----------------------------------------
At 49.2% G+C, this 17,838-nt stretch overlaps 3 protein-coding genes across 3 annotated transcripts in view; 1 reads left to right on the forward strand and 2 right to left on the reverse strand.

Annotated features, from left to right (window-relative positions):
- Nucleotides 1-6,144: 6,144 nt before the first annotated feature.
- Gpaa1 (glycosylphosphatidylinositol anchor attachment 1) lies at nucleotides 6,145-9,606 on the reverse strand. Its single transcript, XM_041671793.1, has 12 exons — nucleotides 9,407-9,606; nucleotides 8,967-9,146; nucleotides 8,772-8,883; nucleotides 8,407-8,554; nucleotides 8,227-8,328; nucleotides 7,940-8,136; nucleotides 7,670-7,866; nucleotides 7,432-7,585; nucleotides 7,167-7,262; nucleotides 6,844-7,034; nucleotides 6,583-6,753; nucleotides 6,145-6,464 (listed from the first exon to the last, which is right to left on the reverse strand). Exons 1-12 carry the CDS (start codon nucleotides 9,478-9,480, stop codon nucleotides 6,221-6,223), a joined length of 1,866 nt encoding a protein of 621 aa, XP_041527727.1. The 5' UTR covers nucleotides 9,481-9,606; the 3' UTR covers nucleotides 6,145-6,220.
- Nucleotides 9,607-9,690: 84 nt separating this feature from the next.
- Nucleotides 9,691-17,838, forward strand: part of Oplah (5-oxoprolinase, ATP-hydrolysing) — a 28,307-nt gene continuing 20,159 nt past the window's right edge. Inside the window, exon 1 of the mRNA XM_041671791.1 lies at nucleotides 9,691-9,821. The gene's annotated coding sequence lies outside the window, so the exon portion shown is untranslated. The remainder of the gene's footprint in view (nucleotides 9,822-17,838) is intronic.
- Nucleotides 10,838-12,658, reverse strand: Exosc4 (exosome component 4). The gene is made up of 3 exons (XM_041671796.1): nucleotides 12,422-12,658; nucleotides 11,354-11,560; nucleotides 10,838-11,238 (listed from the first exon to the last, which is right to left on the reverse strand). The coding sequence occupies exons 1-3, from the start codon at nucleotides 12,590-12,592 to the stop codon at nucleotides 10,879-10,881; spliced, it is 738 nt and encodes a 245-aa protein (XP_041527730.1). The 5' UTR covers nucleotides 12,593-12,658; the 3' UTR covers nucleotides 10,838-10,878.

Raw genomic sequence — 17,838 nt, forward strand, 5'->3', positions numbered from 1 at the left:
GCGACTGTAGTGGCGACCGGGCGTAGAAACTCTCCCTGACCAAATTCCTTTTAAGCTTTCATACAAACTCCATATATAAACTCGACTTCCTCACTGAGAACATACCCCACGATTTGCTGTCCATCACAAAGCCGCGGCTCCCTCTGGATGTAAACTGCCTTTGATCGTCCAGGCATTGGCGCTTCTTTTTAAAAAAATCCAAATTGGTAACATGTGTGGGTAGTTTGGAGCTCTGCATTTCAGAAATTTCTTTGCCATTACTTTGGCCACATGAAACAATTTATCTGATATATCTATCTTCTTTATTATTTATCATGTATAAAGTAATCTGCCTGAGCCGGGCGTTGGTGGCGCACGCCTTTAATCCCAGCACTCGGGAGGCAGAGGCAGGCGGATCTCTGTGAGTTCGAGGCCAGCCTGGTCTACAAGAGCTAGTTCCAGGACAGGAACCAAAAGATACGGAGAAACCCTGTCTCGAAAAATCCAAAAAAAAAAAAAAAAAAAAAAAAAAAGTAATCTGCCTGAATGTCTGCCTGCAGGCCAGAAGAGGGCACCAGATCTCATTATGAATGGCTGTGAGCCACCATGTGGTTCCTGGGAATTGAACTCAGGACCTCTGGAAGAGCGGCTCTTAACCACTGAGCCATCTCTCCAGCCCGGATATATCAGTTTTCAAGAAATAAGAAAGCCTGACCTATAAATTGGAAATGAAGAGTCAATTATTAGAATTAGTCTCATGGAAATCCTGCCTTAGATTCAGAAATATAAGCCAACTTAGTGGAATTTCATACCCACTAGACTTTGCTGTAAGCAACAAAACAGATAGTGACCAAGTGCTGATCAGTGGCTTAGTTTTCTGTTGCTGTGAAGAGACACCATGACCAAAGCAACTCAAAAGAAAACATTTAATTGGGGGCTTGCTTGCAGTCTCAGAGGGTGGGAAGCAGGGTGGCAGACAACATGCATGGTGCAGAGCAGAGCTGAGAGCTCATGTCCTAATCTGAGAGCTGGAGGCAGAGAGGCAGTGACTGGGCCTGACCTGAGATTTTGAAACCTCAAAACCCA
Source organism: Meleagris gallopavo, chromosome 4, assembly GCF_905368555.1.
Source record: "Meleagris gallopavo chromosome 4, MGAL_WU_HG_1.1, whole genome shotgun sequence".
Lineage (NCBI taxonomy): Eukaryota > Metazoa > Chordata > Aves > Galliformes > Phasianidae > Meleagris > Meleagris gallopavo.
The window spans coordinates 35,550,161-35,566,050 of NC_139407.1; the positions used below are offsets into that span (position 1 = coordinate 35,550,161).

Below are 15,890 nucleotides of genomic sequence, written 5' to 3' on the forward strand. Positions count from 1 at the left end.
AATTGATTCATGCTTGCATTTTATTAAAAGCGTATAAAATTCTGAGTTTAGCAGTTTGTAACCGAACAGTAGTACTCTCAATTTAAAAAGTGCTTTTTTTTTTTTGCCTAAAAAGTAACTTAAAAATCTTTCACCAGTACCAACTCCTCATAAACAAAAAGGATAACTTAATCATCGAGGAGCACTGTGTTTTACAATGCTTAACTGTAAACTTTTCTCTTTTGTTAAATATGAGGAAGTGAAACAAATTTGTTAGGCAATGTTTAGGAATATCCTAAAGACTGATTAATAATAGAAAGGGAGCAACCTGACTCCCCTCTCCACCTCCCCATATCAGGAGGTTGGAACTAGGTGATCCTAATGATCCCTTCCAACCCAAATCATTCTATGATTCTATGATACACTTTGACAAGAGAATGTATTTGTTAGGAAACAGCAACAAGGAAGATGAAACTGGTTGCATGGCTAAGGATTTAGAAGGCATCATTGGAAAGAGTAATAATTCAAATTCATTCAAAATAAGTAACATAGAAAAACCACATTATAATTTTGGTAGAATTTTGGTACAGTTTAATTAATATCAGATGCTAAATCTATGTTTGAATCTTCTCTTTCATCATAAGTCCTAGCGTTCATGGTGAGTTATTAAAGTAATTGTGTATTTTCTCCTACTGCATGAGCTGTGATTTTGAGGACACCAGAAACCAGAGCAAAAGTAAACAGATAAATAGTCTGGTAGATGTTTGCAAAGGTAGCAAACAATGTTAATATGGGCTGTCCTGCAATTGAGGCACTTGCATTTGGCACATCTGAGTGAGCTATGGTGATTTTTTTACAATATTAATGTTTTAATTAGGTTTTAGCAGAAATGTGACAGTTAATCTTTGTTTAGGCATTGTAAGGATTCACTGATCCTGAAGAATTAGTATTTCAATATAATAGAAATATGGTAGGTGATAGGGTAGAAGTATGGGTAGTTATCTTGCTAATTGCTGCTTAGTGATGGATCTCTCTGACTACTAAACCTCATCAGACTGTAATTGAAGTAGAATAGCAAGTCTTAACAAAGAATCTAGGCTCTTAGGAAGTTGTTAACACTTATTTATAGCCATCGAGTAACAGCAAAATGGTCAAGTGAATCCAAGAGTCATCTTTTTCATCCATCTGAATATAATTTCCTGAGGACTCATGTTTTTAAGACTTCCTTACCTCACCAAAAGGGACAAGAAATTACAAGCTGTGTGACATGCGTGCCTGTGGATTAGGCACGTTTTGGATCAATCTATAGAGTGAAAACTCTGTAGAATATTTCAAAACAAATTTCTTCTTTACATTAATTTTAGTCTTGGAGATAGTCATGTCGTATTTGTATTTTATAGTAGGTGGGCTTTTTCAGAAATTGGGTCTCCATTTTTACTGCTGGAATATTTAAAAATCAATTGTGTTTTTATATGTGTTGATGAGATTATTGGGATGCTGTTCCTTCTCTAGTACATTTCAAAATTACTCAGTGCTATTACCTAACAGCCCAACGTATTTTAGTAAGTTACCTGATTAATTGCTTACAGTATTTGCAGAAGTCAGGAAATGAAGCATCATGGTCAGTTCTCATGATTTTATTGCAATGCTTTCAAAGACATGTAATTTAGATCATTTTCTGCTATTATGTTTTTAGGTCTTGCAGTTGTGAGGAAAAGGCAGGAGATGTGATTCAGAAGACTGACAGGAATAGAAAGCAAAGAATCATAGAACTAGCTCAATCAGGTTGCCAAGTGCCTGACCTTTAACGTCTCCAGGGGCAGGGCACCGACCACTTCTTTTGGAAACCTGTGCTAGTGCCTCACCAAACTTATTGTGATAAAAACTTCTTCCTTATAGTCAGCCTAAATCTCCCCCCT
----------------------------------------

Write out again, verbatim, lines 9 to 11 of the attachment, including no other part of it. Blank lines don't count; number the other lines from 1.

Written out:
GCGACTGTAGTGGCGACCGGGCGTAGAAACTCTCCCTGACCAAATTCCTTTTAAGCTTTCATACAAACTCCATATATAAACTCGACTTCCTCACTGAGAACATACCCCACGATTTGCTGTCCATCACAAAGCCGCGGCTCCCTCTGGATGTAAACTGCCTTTGATCGTCCAGGCATTGGCGCTTCTTTTTAAAAAAATCCAAATTGGTAACATGTGTGGGTAGTTTGGAGCTCTGCATTTCAGAAATTTCTTTGCCATTACTTTGGCCACATGAAACAATTTATCTGATATATCTATCTTCTTTATTATTTATCATGTATAAAGTAATCTGCCTGAGCCGGGCGTTGGTGGCGCACGCCTTTAATCCCAGCACTCGGGAGGCAGAGGCAGGCGGATCTCTGTGAGTTCGAGGCCAGCCTGGTCTACAAGAGCTAGTTCCAGGACAGGAACCAAAAGATACGGAGAAACCCTGTCTCGAAAAATCCAAAAAAAAAAAAAAAAAAAAAAAAAAAGTAATCTGCCTGAATGTCTGCCTGCAGGCCAGAAGAGGGCACCAGATCTCATTATGAATGGCTGTGAGCCACCATGTGGTTCCTGGGAATTGAACTCAGGACCTCTGGAAGAGCGGCTCTTAACCACTGAGCCATCTCTCCAGCCCGGATATATCAGTTTTCAAGAAATAAGAAAGCCTGACCTATAAATTGGAAATGAAGAGTCAATTATTAGAATTAGTCTCATGGAAATCCTGCCTTAGATTCAGAAATATAAGCCAACTTAGTGGAATTTCATACCCACTAGACTTTGCTGTAAGCAACAAAACAGATAGTGACCAAGTGCTGATCAGTGGCTTAGTTTTCTGTTGCTGTGAAGAGACACCATGACCAAAGCAACTCAAAAGAAAACATTTAATTGGGGGCTTGCTTGCAGTCTCAGAGGGTGGGAAGCAGGGTGGCAGACAACATGCATGGTGCAGAGCAGAGCTGAGAGCTCATGTCCTAATCTGAGAGCTGGAGGCAGAGAGGCAGTGACTGGGCCTGACCTGAGATTTTGAAACCTCAAAACCCA
Source organism: Meleagris gallopavo, chromosome 4, assembly GCF_905368555.1.
Source record: "Meleagris gallopavo chromosome 4, MGAL_WU_HG_1.1, whole genome shotgun sequence".